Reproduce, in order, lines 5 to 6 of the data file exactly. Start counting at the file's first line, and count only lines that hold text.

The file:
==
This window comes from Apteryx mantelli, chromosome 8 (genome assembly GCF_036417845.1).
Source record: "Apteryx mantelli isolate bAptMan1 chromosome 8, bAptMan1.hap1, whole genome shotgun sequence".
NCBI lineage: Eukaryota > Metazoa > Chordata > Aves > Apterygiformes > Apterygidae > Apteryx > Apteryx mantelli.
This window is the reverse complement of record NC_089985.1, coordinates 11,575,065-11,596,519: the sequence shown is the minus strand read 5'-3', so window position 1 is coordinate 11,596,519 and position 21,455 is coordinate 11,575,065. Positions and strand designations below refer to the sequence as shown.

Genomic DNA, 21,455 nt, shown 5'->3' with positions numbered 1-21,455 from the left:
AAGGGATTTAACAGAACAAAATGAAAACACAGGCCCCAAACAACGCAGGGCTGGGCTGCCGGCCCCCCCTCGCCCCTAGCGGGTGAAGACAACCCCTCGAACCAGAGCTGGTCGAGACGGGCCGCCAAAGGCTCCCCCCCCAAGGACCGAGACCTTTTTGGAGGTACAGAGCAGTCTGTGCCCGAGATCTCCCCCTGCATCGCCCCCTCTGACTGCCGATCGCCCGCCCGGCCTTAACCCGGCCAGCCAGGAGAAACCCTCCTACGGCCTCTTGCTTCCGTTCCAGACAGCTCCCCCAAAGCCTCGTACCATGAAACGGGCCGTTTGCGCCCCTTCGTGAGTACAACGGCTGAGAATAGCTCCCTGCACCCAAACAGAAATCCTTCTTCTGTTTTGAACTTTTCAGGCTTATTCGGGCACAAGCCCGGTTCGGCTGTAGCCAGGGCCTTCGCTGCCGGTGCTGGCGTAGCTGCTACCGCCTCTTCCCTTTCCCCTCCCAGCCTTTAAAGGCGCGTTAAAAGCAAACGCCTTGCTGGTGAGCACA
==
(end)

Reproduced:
Genomic DNA, 21,455 nt, shown 5'->3' with positions numbered 1-21,455 from the left:
AAGGGATTTAACAGAACAAAATGAAAACACAGGCCCCAAACAACGCAGGGCTGGGCTGCCGGCCCCCCCTCGCCCCTAGCGGGTGAAGACAACCCCTCGAACCAGAGCTGGTCGAGACGGGCCGCCAAAGGCTCCCCCCCCAAGGACCGAGACCTTTTTGGAGGTACAGAGCAGTCTGTGCCCGAGATCTCCCCCTGCATCGCCCCCTCTGACTGCCGATCGCCCGCCCGGCCTTAACCCGGCCAGCCAGGAGAAACCCTCCTACGGCCTCTTGCTTCCGTTCCAGACAGCTCCCCCAAAGCCTCGTACCATGAAACGGGCCGTTTGCGCCCCTTCGTGAGTACAACGGCTGAGAATAGCTCCCTGCACCCAAACAGAAATCCTTCTTCTGTTTTGAACTTTTCAGGCTTATTCGGGCACAAGCCCGGTTCGGCTGTAGCCAGGGCCTTCGCTGCCGGTGCTGGCGTAGCTGCTACCGCCTCTTCCCTTTCCCCTCCCAGCCTTTAAAGGCGCGTTAAAAGCAAACGCCTTGCTGGTGAGCACA